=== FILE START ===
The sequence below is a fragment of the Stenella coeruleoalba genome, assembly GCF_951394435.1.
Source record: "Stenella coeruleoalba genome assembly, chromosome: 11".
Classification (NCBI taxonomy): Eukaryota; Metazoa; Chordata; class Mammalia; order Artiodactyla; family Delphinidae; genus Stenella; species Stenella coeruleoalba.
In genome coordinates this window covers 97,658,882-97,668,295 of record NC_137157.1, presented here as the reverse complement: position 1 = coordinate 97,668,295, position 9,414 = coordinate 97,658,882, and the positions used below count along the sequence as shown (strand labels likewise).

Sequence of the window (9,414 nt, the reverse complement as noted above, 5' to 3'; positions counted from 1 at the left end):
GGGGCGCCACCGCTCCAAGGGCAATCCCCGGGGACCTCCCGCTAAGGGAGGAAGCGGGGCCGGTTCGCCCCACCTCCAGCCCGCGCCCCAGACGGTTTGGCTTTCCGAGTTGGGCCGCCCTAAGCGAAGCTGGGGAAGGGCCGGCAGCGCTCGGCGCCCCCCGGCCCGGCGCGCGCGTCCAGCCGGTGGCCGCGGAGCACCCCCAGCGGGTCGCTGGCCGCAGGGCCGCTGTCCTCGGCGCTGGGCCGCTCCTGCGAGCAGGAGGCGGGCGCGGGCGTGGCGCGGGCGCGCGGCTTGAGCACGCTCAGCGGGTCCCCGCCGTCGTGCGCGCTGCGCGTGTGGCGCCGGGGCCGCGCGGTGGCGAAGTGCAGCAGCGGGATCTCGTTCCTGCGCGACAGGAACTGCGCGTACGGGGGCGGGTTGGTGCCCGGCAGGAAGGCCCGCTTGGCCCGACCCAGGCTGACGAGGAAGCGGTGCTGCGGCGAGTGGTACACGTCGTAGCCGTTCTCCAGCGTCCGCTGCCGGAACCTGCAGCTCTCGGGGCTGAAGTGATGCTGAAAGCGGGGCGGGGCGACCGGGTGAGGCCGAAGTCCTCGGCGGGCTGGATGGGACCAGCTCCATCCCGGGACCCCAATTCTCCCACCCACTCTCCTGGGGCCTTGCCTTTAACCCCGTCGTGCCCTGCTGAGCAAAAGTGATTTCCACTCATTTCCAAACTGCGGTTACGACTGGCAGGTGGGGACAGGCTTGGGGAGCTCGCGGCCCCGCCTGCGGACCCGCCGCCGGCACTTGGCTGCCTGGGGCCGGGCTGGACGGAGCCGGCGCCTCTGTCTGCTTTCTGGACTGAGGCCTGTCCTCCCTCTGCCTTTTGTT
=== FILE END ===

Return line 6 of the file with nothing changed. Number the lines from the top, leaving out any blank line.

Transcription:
GGGGCGCCACCGCTCCAAGGGCAATCCCCGGGGACCTCCCGCTAAGGGAGGAAGCGGGGCCGGTTCGCCCCACCTCCAGCCCGCGCCCCAGACGGTTTGGCTTTCCGAGTTGGGCCGCCCTAAGCGAAGCTGGGGAAGGGCCGGCAGCGCTCGGCGCCCCCCGGCCCGGCGCGCGCGTCCAGCCGGTGGCCGCGGAGCACCCCCAGCGGGTCGCTGGCCGCAGGGCCGCTGTCCTCGGCGCTGGGCCGCTCCTGCGAGCAGGAGGCGGGCGCGGGCGTGGCGCGGGCGCGCGGCTTGAGCACGCTCAGCGGGTCCCCGCCGTCGTGCGCGCTGCGCGTGTGGCGCCGGGGCCGCGCGGTGGCGAAGTGCAGCAGCGGGATCTCGTTCCTGCGCGACAGGAACTGCGCGTACGGGGGCGGGTTGGTGCCCGGCAGGAAGGCCCGCTTGGCCCGACCCAGGCTGACGAGGAAGCGGTGCTGCGGCGAGTGGTACACGTCGTAGCCGTTCTCCAGCGTCCGCTGCCGGAACCTGCAGCTCTCGGGGCTGAAGTGATGCTGAAAGCGGGGCGGGGCGACCGGGTGAGGCCGAAGTCCTCGGCGGGCTGGATGGGACCAGCTCCATCCCGGGACCCCAATTCTCCCACCCACTCTCCTGGGGCCTTGCCTTTAACCCCGTCGTGCCCTGCTGAGCAAAAGTGATTTCCACTCATTTCCAAACTGCGGTTACGACTGGCAGGTGGGGACAGGCTTGGGGAGCTCGCGGCCCCGCCTGCGGACCCGCCGCCGGCACTTGGCTGCCTGGGGCCGGGCTGGACGGAGCCGGCGCCTCTGTCTGCTTTCTGGACTGAGGCCTGTCCTCCCTCTGCCTTTTGTT